Paradigm shift in insolvency law by Supreme Court

Bar & Bench December 1 2017
section 498A

By Sakal Bhushan

For invoking insolvency proceedings against a corporate debtor, an operational creditor is required to issue a notice of demand under Section 8(1) of the Insolvency and Bankruptcy Code, 2016 (IBC). Then under Section 8(2)(a) of IBC, the corporate debtor shall within 10 days of the receipt of that notice bring to the notice of the operational creditor “existence of dispute, if any, and record of the pendency of the suit or arbitration proceedings filed before the receipt of such notice or invoice in relation to such dispute”.

This portion of the statute was interpreted by the NCLAT in its landmark judgement delivered on 24.05.2017 in appeal entitled Kirusa Software Pvt. Ltd. Vs. Mobilox Innovations Pvt. Ltd.

It was held in para 21 of the said judgement that that the expression “existence of dispute, if any” is disjunctive from the expression “record of the pendency of the suit or arbitration proceedings”. In other words the expression “and” was read as “or”, thereby enlarging the scope of the “disputes”, which can be raised by the corporate debtors under IBC. Two important things were held by the NCLAT in its judgement.

One, the disputes under IBC (even in the case of disputes other than those in a pending suit or arbitration) must relate to the specified nature in clauses (a), (b) and (c) of Section 5(6) of IBC, i.e., existence of the amount of debt, the quality of goods or services, and the breach of a representation or warranty. (Para 31 of the judgement).

And two, the showing of the record of the pendency of suit or arbitration proceedings filed before the receipt of the notice or invoice in relation to a dispute was enough to defeat the insolvency application, meaning thereby that no further enquiry was to be done in case of disputes pending adjudication in a suit or arbitration. (Para 28 of the judgement).

The effect of the above judgement delivered by NCLAT was that, though the scope of disputes which could be raised by the corporate debtors under IBC was enlarged by reading the expression “and” as “or” and including within its ambit the disputes other than those in a pending suit or arbitration as well, yet the scope remained confined (even in the case of disputes other than those in a pending suit or arbitration) to the specified nature in clauses (a), (b) and (c) of Section 5(6) of IBC. These clauses are existence of the amount of debt, the quality of goods or services, and the breach of a representation or warranty. Further in case of the other disputes pending in a suit or arbitration, the mere showing of the record of such pendency was enough without any further jurisdiction of NCLT to enquire into the genuineness of those disputes.

In an appeal taken to the Supreme Court against the said judgement by the corporate debtor, Mobilox Innovations Pvt. Ltd., the said judgement of NCLAT was set aside. Though the Supreme Court vide its judgement delivered on 21.09.2017 maintained the reading of the expression “and” as “or” and the enlarged scope of Section 8(2)(a) of IBC, it did alter the NCLAT’s above two findings of law in a manner so as to further enlarge the scope of disputes in the case of disputes other than those in a pending suit or arbitration, and also enlarge the scope of enquiry which could be undertaken by the NCLT in case of the other disputes pending in a suit or arbitration.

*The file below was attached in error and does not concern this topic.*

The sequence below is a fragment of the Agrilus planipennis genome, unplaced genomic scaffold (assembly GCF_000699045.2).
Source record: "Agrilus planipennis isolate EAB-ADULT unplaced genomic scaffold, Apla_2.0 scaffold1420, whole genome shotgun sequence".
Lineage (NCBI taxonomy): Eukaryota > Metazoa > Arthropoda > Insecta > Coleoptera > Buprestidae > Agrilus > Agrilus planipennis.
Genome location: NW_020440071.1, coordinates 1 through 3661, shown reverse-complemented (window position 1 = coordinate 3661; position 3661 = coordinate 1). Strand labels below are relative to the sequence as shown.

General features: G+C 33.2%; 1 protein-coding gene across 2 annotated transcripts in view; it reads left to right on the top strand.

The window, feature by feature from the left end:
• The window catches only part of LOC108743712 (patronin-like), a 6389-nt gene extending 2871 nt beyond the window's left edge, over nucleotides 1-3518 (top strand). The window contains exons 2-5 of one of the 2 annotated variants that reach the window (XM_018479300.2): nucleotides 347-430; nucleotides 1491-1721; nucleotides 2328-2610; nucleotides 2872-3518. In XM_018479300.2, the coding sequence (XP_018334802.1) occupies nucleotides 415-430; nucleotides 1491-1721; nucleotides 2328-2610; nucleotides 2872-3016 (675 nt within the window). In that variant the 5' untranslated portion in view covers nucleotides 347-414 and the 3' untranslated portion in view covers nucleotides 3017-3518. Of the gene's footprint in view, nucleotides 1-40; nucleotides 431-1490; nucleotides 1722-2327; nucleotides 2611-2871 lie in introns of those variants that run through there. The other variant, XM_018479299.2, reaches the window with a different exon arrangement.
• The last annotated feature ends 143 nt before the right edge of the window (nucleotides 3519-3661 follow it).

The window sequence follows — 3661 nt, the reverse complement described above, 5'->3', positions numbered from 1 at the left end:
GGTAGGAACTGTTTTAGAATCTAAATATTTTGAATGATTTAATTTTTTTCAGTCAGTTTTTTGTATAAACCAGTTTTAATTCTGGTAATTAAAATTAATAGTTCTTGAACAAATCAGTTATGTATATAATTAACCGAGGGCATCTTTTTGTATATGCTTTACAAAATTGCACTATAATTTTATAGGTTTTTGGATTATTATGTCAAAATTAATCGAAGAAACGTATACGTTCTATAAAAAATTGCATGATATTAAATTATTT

Two important things emerge from the careful reading of the Supreme Court judgement entitled Mobilox Innovations Pvt. Ltd. Vs. Kirusa Software Pvt. Ltd.

One, the disputes under IBC (in the case of disputes other than those in a pending suit or arbitration) may not necessarily relate to the specified nature in clauses (a), (b) and (c) of Section 5(6) of IBC, i.e., existence of the amount of debt, the quality of goods or services, and the breach of a representation or warranty. Only in the case of the other disputes pending in a suit or arbitration, it is necessary that those must relate to the specified nature in clauses (a), (b) and (c) of Section 5(6) of IBC. (Para 57 of the judgement, enlarging scope of disputes in favour of the corporate debtors).

And two, the distinction between the two categories of disputes, i.e., ‘disputes other than those in a pending suit or arbitration’ and ‘those in a pending suit or arbitration’ was eliminated for the purpose of the power of the NCLAT to see whether there is a plausible contention which requires further investigation and that the dispute is not a patently feeble legal argument or an assertion of fact unsupported by evidence or is not spurious, hypothetical or illusory. (Para 54 of the judgement, enlarging scope of enquiry in favour of the operational creditors).

The effect of the above judgement delivered by Supreme Court is that the scope of disputes which could be raised by the corporate debtors under IBC remains wide enough by reading the expression “and” as “or” and including within its ambit the disputes other than those in a pending suit or arbitration as well, and this scope was further enlarged (in the case of disputes other than those in a pending suit or arbitration) making those free of the requirement of the specified nature in clauses (a), (b) and (c) of Section 5(6) of IBC, and further even in case of the other disputes pending in a suit or arbitration, the mere showing of the record such pendency is not enough. The NCLAT is empowered to see whether there is a plausible contention, which requires further investigation and that the dispute is not a patently feeble legal argument or an assertion of fact unsupported by evidence or is not spurious, hypothetical or illusory.


Sakal Bhushan is an Advocate practising in Delhi. 

 

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